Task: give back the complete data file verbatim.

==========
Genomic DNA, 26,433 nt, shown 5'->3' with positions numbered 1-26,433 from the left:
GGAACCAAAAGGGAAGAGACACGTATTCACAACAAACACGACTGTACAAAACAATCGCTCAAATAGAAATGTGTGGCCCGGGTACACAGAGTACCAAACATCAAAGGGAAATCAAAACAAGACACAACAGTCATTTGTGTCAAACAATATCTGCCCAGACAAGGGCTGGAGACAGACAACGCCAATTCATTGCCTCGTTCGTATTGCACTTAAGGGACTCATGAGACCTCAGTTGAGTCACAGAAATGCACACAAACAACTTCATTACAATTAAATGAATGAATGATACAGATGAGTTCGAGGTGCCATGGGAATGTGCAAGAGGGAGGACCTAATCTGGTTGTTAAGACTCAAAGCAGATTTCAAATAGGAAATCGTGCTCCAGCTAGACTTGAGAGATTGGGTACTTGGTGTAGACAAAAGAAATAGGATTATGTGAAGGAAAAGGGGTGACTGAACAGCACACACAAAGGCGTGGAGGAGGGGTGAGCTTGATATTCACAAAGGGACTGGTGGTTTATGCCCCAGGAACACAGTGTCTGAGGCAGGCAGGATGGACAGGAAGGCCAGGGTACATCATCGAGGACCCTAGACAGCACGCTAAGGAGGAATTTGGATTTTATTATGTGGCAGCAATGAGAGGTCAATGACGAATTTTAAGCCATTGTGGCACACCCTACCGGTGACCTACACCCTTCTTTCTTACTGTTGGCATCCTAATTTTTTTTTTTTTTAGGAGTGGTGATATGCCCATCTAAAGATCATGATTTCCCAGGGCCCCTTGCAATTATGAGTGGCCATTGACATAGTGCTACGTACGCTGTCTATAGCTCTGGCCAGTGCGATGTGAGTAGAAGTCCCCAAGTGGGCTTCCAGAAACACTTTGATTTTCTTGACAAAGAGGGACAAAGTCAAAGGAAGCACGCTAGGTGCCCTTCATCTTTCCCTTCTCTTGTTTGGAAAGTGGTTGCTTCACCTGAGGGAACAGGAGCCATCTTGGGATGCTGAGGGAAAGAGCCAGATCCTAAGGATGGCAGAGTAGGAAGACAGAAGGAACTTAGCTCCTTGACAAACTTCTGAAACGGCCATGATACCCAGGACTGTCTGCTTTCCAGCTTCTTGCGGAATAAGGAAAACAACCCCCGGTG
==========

Genomic DNA, 26,433 nt, shown 5'->3' with positions numbered 1-26,433 from the left:
GGAACCAAAAGGGAAGAGACACGTATTCACAACAAACACGACTGTACAAAACAATCGCTCAAATAGAAATGTGTGGCCCGGGTACACAGAGTACCAAACATCAAAGGGAAATCAAAACAAGACACAACAGTCATTTGTGTCAAACAATATCTGCCCAGACAAGGGCTGGAGACAGACAACGCCAATTCATTGCCTCGTTCGTATTGCACTTAAGGGACTCATGAGACCTCAGTTGAGTCACAGAAATGCACACAAACAACTTCATTACAATTAAATGAATGAATGATACAGATGAGTTCGAGGTGCCATGGGAATGTGCAAGAGGGAGGACCTAATCTGGTTGTTAAGACTCAAAGCAGATTTCAAATAGGAAATCGTGCTCCAGCTAGACTTGAGAGATTGGGTACTTGGTGTAGACAAAAGAAATAGGATTATGTGAAGGAAAAGGGGTGACTGAACAGCACACACAAAGGCGTGGAGGAGGGGTGAGCTTGATATTCACAAAGGGACTGGTGGTTTATGCCCCAGGAACACAGTGTCTGAGGCAGGCAGGATGGACAGGAAGGCCAGGGTACATCATCGAGGACCCTAGACAGCACGCTAAGGAGGAATTTGGATTTTATTATGTGGCAGCAATGAGAGGTCAATGACGAATTTTAAGCCATTGTGGCACACCCTACCGGTGACCTACACCCTTCTTTCTTACTGTTGGCATCCTAATTTTTTTTTTTTTTAGGAGTGGTGATATGCCCATCTAAAGATCATGATTTCCCAGGGCCCCTTGCAATTATGAGTGGCCATTGACATAGTGCTACGTACGCTGTCTATAGCTCTGGCCAGTGCGATGTGAGTAGAAGTCCCCAAGTGGGCTTCCAGAAACACTTTGATTTTCTTGACAAAGAGGGACAAAGTCAAAGGAAGCACGCTAGGTGCCCTTCATCTTTCCCTTCTCTTGTTTGGAAAGTGGTTGCTTCACCTGAGGGAACAGGAGCCATCTTGGGATGCTGAGGGAAAGAGCCAGATCCTAAGGATGGCAGAGTAGGAAGACAGAAGGAACTTAGCTCCTTGACAAACTTCTGAAACGGCCATGATACCCAGGACTGTCTGCTTTCCAGCTTCTTGCGGAATAAGGAAAACAACCCCCGGTG